Cooper's defense painted a chaotic picture in the control of Aurora police that was "very concerning, concerning about what are we walking into." Beggan told jurors, as the paramedics walked onto the scene, they heard APD officers relay information about a long altercation with McClain. "There's been a fight with police, it took all these officers to get him down, there's been an officer whose gun was gone for, they're learning snippits," Baggan said.

Countering the prosecution's assertion that both paramedics "had medical control in this situation", Beggan said as Cooper first tried to engage with Elijah McClain, McClain started to speak and APD officers "get amped up and you hear fire medic Cooper tries to verbally de-escalate" at which point McClain is picked up by officers and slammed down onto the ground.

Defense said at this point in the encounter, Cooper "had no authority to kick those officers off his patient" and was trying to calm the situation until the ambulance arrived while determining the appropriate protocol to follow "because his tools are not there. He doesn't have a gurney," said Beggan.

She then pushed back against the People's claim that paramedics did not follow protocol, but were instead reacting with the information they had in the moment. "They're (Cooper, Cichuniec) being told by law enforcement that this person (McClain) has been fighting, it took all of them (police) to get him to the ground and they're being told that he has superhuman strength," said Beggan to the jury. "They're being told that he has done a push up with three of them on him, over 700 pounds of men on him. They're being told he's been completely resistant to pain control, they're being told he went for a gun."

Again, addressing the prosecution's allegation that the paramedics did not follow protocol that night that would have established the need for a sedative, Cooper's defense attorney said that in fact the information both medics received indicated evidence that "the patient has a medical cause of agitation," referencing the protocol directive and that a "constellation of symptoms" described to the paramedics was excited delirium.

Signs of excited delirium, according to the protocol, include paranoia, disorientation, hallucination and increased strength. "What do they have to do? Give ketamine," argued Beggan reading from the protocol. "The goal is to rapidly tranquilize in order to minimize time stuggling. Why? Because the more the patient struggles, the worse they are."

Cooper's defense closed opening statements: "The goal is to sedate, transport to the people that can save his life and that's what they did, but their tools weren't there. The ambulance wasn't there."


Cichuniec's defense attorney, Michael Lowe, opened his statements by outlining the specific roles of both paramedics when they responded to the scene. "Paramedic Cooper would make the medical decision, Paramedic Cichuniec had safety control of the scene, he had administrative control of the scene," Lowe outlined in court.

Lowe said Cichuniec was concerned that the ambulance, which was arriving from several miles away, would have trouble reaching McClain due to a large number of vehicles and radioed for the ambulance crew to take a route from the north on Billings that would offer a quicker path to the scene.

Paramedic Cooper, at around that time, requested Cichuniec ask the ambulance crew for narcotics and restraints, per the excited delirium protocol at which point Lowe said Cichuniec replied: "Narcs or ketamine? Paramedic Cooper replied ketamine, that is the system of checks that is going on."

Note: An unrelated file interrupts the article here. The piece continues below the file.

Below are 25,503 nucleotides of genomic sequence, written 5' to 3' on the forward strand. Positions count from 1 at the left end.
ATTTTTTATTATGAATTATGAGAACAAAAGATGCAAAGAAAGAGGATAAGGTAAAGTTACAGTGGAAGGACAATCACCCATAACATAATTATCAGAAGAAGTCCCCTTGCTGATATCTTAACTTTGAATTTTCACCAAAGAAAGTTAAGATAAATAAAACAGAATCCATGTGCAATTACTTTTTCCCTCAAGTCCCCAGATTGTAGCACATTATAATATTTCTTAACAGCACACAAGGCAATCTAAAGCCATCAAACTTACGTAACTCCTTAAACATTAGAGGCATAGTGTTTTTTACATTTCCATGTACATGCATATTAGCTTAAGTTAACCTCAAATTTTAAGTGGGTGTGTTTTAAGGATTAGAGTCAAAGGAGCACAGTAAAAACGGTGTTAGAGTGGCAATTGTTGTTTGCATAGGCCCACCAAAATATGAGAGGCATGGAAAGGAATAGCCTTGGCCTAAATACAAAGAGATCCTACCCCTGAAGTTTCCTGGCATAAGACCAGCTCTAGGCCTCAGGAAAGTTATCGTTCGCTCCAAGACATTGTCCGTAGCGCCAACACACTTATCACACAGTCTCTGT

Cichuniec again checked on the status of the ambulance. "That is Mr. Cichuniec saying 'you guys need to get here' because we have a situation that requires immediate attention and you (ambulance) have the tools we need to accomplish that." Lowe said to jurors.

Cichuniec is not seen again on body worn camera footage until he returns with the stretcher from the ambulance and the 500 mg of ketamine.

"Then checks to make sure the (McClain's) pulse is still rapid and that the circumstances are still the same," said Lowe, before the ketamine was administered.

Again referencing the protocol, Lowe said the next step was not to monitor the patient but to ensure restraint. "Soft restraints are essential" for excited delirium patients "even when appropriately sedated."

He said when a patient comes out of sedation, they can awake with the same actions as before, potentially cause injury.

"Which is why you hear, when they give him the sedation, they say put your hand right here on this pressure point in case he fights." said Lowe.

The handcuffs were removed and McClain was secured with the soft restraints. "They cannot at that point take the time to start monitoring in the formal way you might be thinking. They have to comply with the restraint protocol first. Once that's done, what do they do? They take Mr. McClain immediately to the ambulance."

Lowe said once McClain was in the ambulance paramedics noted he was not breathing and had no pulse and "they immediately started life-saving measures."

Lowe wrapped opening statements saying no crime had been committed by either paramedic.

"This case is not about whether protocols were missed. This case is about whether in helping Mr. McClain, these two gentleman committed a crime and at the end of this case, after you've seen all of it, we are confident that you will find that they did not." said Lowe.

The defense opening statements wrapped before the jury was excused for the lunch break. The People presented its first witness during the afternoon.


After the break, four witnesses were called to the stand, including 911 dispatchers and Lt. DJ Tisdale with the Aurora Police Department. Aurora dispatchers Debra Furler and Ethel Nelson explained to the jury how 911 calls are received and how police and medical units are dispatched to the scene.

Prosecutors played the 911 call that prompted police to respond to Billings and Colfax where they approached McClain.

Tisdale, who is in charge of the department's body-worn camera program, testified to the authenticity of the camera footage. He explained how officers are unable to alter or delete video clips. He will remain as an expert witness throughout the trial.

Court was adjourned for the day after Tisdale stepped down.